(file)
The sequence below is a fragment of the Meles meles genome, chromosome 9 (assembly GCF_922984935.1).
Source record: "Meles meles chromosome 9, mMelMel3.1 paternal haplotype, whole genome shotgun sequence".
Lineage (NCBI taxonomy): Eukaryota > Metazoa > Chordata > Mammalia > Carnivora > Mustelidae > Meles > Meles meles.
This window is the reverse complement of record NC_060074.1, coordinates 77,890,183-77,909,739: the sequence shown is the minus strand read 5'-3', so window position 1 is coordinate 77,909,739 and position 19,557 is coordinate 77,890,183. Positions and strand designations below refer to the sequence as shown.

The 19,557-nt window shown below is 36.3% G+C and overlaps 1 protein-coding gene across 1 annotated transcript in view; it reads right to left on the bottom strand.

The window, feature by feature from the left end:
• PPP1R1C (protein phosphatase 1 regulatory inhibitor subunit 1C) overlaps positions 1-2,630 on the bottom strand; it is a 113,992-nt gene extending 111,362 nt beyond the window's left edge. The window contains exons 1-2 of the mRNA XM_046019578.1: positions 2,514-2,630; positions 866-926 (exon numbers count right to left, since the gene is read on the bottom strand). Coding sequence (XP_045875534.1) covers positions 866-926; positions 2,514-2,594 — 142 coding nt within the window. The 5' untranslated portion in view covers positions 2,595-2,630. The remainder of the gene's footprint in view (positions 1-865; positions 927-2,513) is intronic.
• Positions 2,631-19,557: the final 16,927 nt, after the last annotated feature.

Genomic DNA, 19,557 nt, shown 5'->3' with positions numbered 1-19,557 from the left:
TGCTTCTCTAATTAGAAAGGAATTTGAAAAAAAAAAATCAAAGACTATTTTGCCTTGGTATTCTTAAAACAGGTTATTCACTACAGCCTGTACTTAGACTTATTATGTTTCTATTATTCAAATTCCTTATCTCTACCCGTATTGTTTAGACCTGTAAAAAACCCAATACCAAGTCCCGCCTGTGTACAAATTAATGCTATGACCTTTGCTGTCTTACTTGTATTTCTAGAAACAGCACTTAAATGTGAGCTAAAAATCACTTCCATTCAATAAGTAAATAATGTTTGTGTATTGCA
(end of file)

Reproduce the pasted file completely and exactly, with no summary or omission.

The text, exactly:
The sequence below is a fragment of the Meles meles genome, chromosome 9 (assembly GCF_922984935.1).
Source record: "Meles meles chromosome 9, mMelMel3.1 paternal haplotype, whole genome shotgun sequence".
Lineage (NCBI taxonomy): Eukaryota > Metazoa > Chordata > Mammalia > Carnivora > Mustelidae > Meles > Meles meles.
This window is the reverse complement of record NC_060074.1, coordinates 77,890,183-77,909,739: the sequence shown is the minus strand read 5'-3', so window position 1 is coordinate 77,909,739 and position 19,557 is coordinate 77,890,183. Positions and strand designations below refer to the sequence as shown.

The 19,557-nt window shown below is 36.3% G+C and overlaps 1 protein-coding gene across 1 annotated transcript in view; it reads right to left on the bottom strand.

The window, feature by feature from the left end:
• PPP1R1C (protein phosphatase 1 regulatory inhibitor subunit 1C) overlaps positions 1-2,630 on the bottom strand; it is a 113,992-nt gene extending 111,362 nt beyond the window's left edge. The window contains exons 1-2 of the mRNA XM_046019578.1: positions 2,514-2,630; positions 866-926 (exon numbers count right to left, since the gene is read on the bottom strand). Coding sequence (XP_045875534.1) covers positions 866-926; positions 2,514-2,594 — 142 coding nt within the window. The 5' untranslated portion in view covers positions 2,595-2,630. The remainder of the gene's footprint in view (positions 1-865; positions 927-2,513) is intronic.
• Positions 2,631-19,557: the final 16,927 nt, after the last annotated feature.

Genomic DNA, 19,557 nt, shown 5'->3' with positions numbered 1-19,557 from the left:
TGCTTCTCTAATTAGAAAGGAATTTGAAAAAAAAAAATCAAAGACTATTTTGCCTTGGTATTCTTAAAACAGGTTATTCACTACAGCCTGTACTTAGACTTATTATGTTTCTATTATTCAAATTCCTTATCTCTACCCGTATTGTTTAGACCTGTAAAAAACCCAATACCAAGTCCCGCCTGTGTACAAATTAATGCTATGACCTTTGCTGTCTTACTTGTATTTCTAGAAACAGCACTTAAATGTGAGCTAAAAATCACTTCCATTCAATAAGTAAATAATGTTTGTGTATTGCA